The Condition consists a word, either while or until, followed by a numeric expression. Each time through the loop, the numeric expression is evaluated and the looping continues while the expression is true, if the word while appears, or until the expression is true, if the word until appears. If the result of the evaluation requires the loop to be terminated, execution proceeds with the statement following the loop statement.
The Condition may appear on either the do statement or the loop statement, but not both. The Condition may be omitted from both statements, which produces an infinite loop: the loop is never terminated (except by other means).
If the Condition appears on the do statement, then the numeric expression is evaluated "at the top of the loop" and if the Condition appears on the loop statement, then the numeric expression is evaluated "at the bottom of the loop." Logically, these scenarios are virtually identical: in either case, the expression is evaluated between iterations of the loop statements. The difference occurs only when control is transferred to the do statement the first time (rather by looping from the loop statement). Then the difference appears as which occurs first: the evaluation of the expression or the execution of the loop statements. If the Condition is placed on the do statement, then the expression is evaluated first. If the Condition is placed on the loop statement, then the loop statements are executed first.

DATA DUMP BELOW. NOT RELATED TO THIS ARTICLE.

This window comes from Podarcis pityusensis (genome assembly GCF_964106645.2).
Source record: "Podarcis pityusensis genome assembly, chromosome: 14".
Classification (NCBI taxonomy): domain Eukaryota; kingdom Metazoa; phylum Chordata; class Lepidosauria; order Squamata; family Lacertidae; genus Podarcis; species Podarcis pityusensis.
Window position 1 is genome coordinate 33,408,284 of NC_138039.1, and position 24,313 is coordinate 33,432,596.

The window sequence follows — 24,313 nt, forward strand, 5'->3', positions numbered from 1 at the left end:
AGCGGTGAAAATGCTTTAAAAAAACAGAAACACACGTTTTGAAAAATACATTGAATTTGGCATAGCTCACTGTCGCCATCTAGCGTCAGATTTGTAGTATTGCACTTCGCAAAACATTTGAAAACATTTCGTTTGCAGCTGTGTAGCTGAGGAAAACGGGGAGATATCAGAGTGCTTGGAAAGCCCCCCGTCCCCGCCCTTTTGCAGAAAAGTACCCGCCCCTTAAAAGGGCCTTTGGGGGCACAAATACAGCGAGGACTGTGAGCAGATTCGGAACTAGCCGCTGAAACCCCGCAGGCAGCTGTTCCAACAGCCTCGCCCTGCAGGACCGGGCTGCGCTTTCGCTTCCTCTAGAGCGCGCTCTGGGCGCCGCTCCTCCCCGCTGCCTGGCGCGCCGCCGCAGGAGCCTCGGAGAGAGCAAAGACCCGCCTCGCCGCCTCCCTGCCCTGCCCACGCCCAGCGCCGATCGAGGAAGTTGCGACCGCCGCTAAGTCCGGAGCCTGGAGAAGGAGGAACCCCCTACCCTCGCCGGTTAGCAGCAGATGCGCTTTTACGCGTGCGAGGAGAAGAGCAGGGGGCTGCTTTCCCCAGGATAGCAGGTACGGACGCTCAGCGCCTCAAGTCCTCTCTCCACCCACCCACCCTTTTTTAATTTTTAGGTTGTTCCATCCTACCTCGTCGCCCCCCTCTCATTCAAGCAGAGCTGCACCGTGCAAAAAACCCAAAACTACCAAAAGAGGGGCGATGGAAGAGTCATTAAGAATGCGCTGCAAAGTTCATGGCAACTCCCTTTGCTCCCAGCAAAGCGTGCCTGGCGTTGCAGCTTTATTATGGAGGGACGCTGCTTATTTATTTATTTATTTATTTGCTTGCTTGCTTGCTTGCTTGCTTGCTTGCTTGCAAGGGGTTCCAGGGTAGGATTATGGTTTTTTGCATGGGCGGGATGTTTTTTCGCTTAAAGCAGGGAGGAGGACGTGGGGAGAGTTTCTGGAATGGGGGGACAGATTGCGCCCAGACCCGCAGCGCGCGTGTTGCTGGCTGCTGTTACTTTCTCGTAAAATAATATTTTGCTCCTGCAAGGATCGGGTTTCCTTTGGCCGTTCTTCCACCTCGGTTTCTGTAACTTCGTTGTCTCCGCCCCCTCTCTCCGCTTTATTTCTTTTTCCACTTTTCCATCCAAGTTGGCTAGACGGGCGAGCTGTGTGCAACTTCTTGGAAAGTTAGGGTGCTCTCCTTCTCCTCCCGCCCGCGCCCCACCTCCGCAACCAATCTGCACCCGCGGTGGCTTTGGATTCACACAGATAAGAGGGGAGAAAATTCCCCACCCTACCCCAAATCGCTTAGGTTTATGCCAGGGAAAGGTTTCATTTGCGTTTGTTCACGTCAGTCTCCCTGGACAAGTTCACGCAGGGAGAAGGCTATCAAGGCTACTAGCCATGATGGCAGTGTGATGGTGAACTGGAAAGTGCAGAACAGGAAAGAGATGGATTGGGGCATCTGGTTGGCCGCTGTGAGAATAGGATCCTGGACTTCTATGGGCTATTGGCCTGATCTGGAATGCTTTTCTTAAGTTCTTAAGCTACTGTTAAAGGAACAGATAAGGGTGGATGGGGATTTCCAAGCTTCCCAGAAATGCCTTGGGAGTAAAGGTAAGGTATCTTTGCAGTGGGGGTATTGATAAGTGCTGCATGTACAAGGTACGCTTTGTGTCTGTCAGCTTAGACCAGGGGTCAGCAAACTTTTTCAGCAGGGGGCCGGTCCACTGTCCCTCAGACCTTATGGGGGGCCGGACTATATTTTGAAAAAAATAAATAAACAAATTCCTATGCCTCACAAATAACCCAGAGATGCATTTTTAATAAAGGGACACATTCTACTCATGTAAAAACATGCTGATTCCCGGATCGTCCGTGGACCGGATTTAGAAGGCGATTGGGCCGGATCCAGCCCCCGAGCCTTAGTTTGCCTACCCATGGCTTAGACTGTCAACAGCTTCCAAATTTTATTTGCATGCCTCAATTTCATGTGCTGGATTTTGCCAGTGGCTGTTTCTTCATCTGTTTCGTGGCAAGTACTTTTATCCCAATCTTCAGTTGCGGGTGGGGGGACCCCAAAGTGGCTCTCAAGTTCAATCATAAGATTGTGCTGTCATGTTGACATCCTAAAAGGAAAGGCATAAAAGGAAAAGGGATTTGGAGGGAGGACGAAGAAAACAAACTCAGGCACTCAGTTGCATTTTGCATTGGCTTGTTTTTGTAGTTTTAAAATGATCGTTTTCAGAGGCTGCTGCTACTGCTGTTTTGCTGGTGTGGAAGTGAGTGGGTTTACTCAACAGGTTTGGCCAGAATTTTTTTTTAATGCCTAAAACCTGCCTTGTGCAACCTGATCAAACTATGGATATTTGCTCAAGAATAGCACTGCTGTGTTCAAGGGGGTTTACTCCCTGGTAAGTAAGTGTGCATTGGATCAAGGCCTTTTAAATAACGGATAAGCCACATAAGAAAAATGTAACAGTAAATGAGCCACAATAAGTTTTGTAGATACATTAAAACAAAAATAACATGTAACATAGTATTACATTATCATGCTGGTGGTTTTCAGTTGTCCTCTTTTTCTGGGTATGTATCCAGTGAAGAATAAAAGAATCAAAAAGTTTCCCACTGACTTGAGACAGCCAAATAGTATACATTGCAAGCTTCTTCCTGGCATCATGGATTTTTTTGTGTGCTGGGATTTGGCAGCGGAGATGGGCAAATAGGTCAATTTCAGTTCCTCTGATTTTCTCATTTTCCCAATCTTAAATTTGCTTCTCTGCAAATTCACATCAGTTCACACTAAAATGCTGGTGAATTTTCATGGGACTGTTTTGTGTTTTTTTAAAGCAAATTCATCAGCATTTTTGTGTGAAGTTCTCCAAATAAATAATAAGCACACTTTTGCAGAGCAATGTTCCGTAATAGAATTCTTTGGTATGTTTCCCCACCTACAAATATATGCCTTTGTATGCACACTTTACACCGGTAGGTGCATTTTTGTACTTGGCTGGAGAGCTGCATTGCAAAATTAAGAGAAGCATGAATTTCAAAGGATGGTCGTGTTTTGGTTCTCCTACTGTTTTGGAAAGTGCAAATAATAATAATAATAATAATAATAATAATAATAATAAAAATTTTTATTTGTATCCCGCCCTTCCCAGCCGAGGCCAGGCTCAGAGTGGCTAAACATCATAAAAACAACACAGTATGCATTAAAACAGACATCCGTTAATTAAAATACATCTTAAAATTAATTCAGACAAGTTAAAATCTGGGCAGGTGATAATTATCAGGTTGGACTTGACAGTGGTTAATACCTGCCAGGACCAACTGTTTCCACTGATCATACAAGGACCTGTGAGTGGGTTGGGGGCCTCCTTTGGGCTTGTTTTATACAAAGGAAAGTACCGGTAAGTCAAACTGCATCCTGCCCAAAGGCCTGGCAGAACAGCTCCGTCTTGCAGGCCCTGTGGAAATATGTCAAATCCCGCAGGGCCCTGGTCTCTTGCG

It is worth noting that if the Condition uses the word while and appears on the do statement, then this functions the same as the while...wend statement, if the numeric expression is the same.
The purpose of the following example is to show how the structure that is a comma separate list might be represented (indeed embedded) in the control structure of a program, called a parser:
do ltype = usrlex if ltype <> ITEM then_ print "syntax error" call storeitem ltype = usrlex while ltype = COMMAAt the end of this loop, one addition token will have been read, and its type stored in "ltype".
from The Basmark QuickBASIC Programmerís Manual by Lawrence Leinweber